SQL Apprentice Question
I have a database table that stores the history of a data readings
taken from hardware devices. The hardware device is queried by software
once a minute (or more) and the value stored in the database for
trending an analysis.
The table structure is:
CREATE TABLE DeviceData (
[DataID] [bigint] IDENTITY (1, 1) NOT NULL ,
[DeviceID] [int] NOT NULL ,
[DataValue] [decimal](18, 4) NOT NULL ,
[DataTimestamp] [datetime] NOT NULL
After running for a few weeks, the number of rows in the table is
getting large as expected. I started to notice the queries against this
table are taken longer to run. There is currently a primary key
(DataID) and an index on DeviceID. I later realized that since most of
the queries search for a particular date range, an index on
DataTimestamp would definitely help.
Once I added the index, query times for newly added data greatly
improved. The older data, however, still takes longer then I would
like. My question is, once I added the index, is only new data that
gets added to the table indexed? Is there any way to optimize the
queries for the older data.
Being a software developer, not a DBA, any other adivce is greatly
What have seen, but apparently do not realize is that your IDENTITY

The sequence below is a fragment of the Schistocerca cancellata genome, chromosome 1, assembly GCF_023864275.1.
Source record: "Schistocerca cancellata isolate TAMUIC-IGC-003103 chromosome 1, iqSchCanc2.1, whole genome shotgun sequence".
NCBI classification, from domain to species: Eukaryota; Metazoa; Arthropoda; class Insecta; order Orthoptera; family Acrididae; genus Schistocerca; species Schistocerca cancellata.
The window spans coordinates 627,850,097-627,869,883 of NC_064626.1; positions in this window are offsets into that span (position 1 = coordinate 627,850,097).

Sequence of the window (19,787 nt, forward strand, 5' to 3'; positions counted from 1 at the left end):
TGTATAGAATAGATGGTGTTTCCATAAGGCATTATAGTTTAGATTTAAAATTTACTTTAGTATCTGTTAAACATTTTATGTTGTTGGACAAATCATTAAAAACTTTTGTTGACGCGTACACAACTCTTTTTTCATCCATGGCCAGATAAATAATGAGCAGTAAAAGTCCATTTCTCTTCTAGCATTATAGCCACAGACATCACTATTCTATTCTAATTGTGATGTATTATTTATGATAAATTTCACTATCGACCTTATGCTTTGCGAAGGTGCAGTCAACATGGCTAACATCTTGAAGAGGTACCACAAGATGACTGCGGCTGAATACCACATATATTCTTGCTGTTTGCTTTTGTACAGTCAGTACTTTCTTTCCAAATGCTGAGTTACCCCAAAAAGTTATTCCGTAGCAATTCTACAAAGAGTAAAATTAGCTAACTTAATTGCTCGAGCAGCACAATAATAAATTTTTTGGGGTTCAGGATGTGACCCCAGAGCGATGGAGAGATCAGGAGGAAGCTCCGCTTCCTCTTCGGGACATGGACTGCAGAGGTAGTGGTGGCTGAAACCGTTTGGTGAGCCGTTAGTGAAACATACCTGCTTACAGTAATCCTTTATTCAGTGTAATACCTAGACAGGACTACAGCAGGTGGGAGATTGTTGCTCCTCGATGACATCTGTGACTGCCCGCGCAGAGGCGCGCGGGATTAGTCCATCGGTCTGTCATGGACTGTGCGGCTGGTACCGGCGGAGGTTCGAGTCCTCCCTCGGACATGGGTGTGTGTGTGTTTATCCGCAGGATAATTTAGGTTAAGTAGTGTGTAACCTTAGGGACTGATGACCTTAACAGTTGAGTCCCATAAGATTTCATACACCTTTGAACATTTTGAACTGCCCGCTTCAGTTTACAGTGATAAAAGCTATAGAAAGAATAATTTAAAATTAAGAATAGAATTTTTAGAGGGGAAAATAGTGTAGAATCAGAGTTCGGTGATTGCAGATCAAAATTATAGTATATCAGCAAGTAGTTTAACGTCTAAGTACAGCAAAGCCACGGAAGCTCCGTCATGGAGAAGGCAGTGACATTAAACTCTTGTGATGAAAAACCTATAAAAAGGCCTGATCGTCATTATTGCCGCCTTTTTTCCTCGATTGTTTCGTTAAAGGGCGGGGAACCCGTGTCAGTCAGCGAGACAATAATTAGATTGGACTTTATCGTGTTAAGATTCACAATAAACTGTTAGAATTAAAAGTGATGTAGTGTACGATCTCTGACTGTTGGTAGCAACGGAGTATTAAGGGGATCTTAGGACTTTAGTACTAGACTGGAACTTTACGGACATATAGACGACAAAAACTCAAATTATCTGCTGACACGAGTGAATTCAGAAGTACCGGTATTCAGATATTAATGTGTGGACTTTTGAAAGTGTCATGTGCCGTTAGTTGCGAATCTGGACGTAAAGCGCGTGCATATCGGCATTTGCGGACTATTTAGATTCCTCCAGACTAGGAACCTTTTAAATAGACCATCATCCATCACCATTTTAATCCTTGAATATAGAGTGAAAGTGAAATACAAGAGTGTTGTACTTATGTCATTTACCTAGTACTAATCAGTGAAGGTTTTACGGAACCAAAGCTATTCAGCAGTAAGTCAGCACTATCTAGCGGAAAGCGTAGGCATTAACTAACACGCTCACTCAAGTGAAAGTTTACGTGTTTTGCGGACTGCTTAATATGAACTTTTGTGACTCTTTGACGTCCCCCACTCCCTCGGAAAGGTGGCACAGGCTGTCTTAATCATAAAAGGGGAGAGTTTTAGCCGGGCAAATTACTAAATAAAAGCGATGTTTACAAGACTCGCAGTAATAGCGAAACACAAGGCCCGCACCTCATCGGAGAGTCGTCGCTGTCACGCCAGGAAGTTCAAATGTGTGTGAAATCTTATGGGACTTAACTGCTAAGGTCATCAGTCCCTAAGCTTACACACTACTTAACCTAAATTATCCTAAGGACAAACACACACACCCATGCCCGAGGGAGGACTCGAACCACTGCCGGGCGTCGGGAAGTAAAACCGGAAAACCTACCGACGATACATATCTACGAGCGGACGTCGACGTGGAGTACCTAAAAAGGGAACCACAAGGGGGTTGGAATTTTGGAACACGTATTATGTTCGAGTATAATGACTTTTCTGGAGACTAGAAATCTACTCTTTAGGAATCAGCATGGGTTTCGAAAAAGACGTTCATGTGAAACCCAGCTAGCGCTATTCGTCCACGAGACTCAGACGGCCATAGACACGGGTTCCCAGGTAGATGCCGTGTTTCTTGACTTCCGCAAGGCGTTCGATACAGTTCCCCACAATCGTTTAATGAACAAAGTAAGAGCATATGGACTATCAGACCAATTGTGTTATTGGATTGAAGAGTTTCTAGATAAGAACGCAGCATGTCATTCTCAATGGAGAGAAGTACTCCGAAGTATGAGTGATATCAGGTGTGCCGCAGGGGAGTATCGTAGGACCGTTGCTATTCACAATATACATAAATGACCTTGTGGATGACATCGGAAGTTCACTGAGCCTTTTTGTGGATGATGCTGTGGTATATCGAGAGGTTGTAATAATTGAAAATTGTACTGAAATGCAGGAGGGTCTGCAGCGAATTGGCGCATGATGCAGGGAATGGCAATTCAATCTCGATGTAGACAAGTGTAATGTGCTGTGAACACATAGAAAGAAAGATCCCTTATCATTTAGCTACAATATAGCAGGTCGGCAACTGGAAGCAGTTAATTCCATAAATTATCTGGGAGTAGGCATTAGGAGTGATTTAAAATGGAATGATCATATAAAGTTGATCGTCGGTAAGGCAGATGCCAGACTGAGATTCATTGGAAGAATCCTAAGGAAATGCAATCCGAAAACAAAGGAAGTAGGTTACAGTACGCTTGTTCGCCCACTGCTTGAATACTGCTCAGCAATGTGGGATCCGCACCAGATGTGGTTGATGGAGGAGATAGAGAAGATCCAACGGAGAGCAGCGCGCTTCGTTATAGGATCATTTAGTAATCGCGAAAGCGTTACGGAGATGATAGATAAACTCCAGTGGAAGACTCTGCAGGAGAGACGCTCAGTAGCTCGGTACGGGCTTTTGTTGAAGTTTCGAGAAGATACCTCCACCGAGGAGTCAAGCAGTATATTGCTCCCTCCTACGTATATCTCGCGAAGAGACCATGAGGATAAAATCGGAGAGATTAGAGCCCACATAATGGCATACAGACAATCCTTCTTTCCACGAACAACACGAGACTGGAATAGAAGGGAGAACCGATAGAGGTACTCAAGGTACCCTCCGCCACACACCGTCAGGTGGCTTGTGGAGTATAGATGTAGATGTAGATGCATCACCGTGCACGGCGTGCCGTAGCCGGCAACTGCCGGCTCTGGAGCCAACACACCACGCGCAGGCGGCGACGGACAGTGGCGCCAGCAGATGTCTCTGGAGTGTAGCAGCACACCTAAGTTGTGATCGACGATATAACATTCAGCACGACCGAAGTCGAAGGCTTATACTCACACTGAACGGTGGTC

column is redundant and not a key at all. It is an attribute of the
hardware and has nothing to do with the data model. The data_timestamp
is the natural key and should be so delcared:
CREATE TABLE DeviceData
(reading_timestamp DATETIME DEFAULT CURRENT_TIMESTAMP
NOT NULL PRIMARY KEY,
device_id INTEGER NOT NULL
device_reading DECIMAL (18,4) NOT NULL );
Names like :"data_value" are vague; isn't what you really have the
device readings in that column?
>> Once I added the index, query times for newly added data greatly improved. The older data, however, still takes longer then I would like. My question is, once I added the index, is only new data that gets added to the table indexed? Is there any way to optimize the queries for the older data.<<
If all the data are in the same table, they all are indexed. First
check the data to be sure that you really have unique timestamps. Drop
the redundant, exposed locator IDENTITY column. Drop your indexes.
Add a primary key constraint.
I think that you have the wrong model of the world. In SQL, there are
DRI constraints which you **must have** if you want to have data
integrity. In SQL Server the uniqueness constraints are enforced by
indexes. Other products do it in other ways (hashing, bit vectors,
etc.) These are called primary indexes. But implement a LOGICAL
concept -- a relational key.
To improve performance, you can add optional indexes (secondary
indexes) to a table. This is vendor dependent and not part of the SQL
Standard at all.
You are still thinking about a file system which does not have the
concept of relational keys and whose indexes are all of the same kind.
In a sequentail file, you locate records (which are not rows) by a
physical position number (which newbies fake with IDENTITY).
It takes at least a year of full time SQL programming, a lot of reading
and a good teacher to get the hang of it. Could be worse; could be APL
or LISP :)